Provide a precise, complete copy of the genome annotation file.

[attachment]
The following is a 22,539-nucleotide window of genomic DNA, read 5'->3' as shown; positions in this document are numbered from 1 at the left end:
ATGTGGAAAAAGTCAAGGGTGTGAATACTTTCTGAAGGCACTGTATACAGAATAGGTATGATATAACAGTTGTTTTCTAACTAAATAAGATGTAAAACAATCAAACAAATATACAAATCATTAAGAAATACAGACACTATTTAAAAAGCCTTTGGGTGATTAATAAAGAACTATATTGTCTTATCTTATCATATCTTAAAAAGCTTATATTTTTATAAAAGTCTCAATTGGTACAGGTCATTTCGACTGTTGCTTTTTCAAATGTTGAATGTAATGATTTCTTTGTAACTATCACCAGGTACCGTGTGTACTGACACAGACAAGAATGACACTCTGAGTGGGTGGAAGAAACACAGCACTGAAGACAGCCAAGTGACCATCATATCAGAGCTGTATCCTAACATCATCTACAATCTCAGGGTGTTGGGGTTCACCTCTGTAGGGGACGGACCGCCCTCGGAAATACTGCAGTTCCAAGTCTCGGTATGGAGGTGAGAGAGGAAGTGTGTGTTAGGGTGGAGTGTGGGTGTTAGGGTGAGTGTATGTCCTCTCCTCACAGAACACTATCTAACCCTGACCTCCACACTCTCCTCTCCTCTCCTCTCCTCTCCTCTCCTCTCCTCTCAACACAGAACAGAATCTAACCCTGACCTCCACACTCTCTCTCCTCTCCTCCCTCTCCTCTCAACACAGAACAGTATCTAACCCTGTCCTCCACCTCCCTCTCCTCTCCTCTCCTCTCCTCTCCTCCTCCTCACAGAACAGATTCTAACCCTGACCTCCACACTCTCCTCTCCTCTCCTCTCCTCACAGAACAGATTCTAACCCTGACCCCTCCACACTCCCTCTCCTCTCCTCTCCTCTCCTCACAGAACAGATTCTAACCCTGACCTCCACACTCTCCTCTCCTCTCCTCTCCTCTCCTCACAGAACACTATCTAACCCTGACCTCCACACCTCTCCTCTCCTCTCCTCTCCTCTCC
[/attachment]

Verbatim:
The following is a 22,539-nucleotide window of genomic DNA, read 5'->3' as shown; positions in this document are numbered from 1 at the left end:
ATGTGGAAAAAGTCAAGGGTGTGAATACTTTCTGAAGGCACTGTATACAGAATAGGTATGATATAACAGTTGTTTTCTAACTAAATAAGATGTAAAACAATCAAACAAATATACAAATCATTAAGAAATACAGACACTATTTAAAAAGCCTTTGGGTGATTAATAAAGAACTATATTGTCTTATCTTATCATATCTTAAAAAGCTTATATTTTTATAAAAGTCTCAATTGGTACAGGTCATTTCGACTGTTGCTTTTTCAAATGTTGAATGTAATGATTTCTTTGTAACTATCACCAGGTACCGTGTGTACTGACACAGACAAGAATGACACTCTGAGTGGGTGGAAGAAACACAGCACTGAAGACAGCCAAGTGACCATCATATCAGAGCTGTATCCTAACATCATCTACAATCTCAGGGTGTTGGGGTTCACCTCTGTAGGGGACGGACCGCCCTCGGAAATACTGCAGTTCCAAGTCTCGGTATGGAGGTGAGAGAGGAAGTGTGTGTTAGGGTGGAGTGTGGGTGTTAGGGTGAGTGTATGTCCTCTCCTCACAGAACACTATCTAACCCTGACCTCCACACTCTCCTCTCCTCTCCTCTCCTCTCCTCTCCTCTCCTCTCAACACAGAACAGAATCTAACCCTGACCTCCACACTCTCTCTCCTCTCCTCCCTCTCCTCTCAACACAGAACAGTATCTAACCCTGTCCTCCACCTCCCTCTCCTCTCCTCTCCTCTCCTCTCCTCCTCCTCACAGAACAGATTCTAACCCTGACCTCCACACTCTCCTCTCCTCTCCTCTCCTCACAGAACAGATTCTAACCCTGACCCCTCCACACTCCCTCTCCTCTCCTCTCCTCTCCTCACAGAACAGATTCTAACCCTGACCTCCACACTCTCCTCTCCTCTCCTCTCCTCTCCTCACAGAACACTATCTAACCCTGACCTCCACACCTCTCCTCTCCTCTCCTCTCCTCTCC